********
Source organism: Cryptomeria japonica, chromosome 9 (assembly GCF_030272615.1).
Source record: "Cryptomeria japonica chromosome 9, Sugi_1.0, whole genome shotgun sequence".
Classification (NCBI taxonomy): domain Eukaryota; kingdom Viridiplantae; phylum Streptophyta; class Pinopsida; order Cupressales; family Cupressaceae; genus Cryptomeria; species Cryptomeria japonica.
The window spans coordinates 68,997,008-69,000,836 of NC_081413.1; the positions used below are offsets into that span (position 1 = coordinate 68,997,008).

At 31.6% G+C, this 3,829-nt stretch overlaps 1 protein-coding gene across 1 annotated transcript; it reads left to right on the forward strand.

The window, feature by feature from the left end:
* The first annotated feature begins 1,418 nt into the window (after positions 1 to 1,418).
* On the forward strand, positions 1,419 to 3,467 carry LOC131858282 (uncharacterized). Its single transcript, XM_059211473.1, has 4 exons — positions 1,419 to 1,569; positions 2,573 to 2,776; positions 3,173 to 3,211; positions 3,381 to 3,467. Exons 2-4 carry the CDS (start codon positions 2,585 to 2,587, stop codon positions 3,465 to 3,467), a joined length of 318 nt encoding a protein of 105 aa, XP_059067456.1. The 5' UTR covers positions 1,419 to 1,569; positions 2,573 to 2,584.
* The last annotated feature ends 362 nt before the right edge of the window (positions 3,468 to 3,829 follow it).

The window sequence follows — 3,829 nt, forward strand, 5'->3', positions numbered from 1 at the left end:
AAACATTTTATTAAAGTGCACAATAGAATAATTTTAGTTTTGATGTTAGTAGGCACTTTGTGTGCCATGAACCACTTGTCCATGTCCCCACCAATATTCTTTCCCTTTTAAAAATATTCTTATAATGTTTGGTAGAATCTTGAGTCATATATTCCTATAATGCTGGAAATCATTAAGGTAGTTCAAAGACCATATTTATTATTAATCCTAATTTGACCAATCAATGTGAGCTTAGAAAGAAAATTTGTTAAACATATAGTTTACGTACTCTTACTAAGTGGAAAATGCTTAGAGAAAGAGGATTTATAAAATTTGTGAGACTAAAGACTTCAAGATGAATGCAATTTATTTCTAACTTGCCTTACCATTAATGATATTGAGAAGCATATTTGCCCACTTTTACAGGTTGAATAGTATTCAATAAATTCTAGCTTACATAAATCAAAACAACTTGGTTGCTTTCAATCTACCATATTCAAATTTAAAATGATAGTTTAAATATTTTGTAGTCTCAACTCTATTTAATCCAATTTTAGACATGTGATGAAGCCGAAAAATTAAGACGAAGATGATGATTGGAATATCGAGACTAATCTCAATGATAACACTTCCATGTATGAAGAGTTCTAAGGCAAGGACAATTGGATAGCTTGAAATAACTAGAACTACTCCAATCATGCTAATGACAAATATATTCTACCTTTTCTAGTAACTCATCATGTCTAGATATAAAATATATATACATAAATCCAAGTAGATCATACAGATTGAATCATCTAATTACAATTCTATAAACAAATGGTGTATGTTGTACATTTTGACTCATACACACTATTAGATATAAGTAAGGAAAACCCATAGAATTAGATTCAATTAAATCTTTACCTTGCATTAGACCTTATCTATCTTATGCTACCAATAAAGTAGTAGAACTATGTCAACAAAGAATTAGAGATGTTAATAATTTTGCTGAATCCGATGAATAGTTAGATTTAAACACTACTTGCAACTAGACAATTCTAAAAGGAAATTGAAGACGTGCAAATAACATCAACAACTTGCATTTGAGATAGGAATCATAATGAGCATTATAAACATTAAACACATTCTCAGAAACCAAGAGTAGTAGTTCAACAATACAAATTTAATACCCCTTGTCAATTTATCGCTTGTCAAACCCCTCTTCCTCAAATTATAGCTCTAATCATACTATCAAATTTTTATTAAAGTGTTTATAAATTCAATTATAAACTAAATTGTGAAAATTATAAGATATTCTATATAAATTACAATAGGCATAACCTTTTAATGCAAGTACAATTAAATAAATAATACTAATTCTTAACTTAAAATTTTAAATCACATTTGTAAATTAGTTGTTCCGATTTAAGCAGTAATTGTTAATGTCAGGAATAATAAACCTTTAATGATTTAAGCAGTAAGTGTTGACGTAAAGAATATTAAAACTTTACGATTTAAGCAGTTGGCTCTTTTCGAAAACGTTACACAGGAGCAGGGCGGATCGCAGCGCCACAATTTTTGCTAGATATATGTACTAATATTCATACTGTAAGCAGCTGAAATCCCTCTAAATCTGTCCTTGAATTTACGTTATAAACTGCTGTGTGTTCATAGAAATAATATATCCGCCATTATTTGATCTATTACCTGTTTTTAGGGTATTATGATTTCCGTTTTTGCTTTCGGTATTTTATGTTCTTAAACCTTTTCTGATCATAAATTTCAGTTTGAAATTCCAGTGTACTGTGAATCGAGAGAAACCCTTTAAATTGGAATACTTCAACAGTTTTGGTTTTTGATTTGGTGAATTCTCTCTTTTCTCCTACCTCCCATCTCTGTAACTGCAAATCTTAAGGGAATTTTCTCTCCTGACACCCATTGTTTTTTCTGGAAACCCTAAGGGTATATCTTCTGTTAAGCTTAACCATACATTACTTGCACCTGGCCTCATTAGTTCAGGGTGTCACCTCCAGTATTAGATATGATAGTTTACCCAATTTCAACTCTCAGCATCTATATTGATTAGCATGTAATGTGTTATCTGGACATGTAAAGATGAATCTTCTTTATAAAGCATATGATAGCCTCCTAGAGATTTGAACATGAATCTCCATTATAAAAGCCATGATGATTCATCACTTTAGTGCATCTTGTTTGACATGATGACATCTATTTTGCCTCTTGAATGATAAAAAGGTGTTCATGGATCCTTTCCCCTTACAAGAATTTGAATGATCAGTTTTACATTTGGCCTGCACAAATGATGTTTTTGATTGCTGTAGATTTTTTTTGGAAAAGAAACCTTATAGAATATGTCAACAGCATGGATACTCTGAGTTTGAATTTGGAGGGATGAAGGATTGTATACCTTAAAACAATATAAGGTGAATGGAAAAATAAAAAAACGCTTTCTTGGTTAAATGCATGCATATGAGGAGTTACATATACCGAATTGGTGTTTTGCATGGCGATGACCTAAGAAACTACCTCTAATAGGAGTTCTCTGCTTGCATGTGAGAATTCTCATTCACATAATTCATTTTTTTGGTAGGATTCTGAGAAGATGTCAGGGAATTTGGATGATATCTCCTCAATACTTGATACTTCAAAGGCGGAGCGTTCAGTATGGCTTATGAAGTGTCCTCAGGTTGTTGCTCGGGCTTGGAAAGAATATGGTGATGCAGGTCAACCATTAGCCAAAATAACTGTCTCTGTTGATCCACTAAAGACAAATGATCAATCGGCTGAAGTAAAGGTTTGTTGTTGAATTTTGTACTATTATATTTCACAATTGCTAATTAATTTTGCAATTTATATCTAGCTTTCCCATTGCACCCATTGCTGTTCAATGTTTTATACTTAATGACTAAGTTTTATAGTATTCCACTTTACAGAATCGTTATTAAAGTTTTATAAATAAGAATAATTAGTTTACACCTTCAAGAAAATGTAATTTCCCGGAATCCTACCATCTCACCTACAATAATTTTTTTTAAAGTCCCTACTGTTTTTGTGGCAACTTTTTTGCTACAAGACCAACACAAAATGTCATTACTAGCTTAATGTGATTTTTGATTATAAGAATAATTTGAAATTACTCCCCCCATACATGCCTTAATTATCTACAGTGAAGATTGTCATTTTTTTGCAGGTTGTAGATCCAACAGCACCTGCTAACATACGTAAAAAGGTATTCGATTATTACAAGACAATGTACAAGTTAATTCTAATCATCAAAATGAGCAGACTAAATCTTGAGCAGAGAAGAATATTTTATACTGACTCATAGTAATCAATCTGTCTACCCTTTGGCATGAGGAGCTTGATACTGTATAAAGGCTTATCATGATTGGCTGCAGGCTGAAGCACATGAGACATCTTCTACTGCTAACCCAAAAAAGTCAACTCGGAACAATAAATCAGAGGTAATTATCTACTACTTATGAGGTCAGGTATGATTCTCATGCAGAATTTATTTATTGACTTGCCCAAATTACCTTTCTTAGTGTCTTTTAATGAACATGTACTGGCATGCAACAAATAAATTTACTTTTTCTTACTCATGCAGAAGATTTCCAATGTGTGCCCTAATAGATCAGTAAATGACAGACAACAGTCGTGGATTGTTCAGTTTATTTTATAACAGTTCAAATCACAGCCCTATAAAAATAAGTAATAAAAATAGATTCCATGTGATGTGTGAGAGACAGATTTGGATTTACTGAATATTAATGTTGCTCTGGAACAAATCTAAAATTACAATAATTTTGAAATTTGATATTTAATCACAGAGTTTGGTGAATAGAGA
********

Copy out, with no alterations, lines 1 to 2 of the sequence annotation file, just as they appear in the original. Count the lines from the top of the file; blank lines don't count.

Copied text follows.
Source organism: Cryptomeria japonica, chromosome 9 (assembly GCF_030272615.1).
Source record: "Cryptomeria japonica chromosome 9, Sugi_1.0, whole genome shotgun sequence".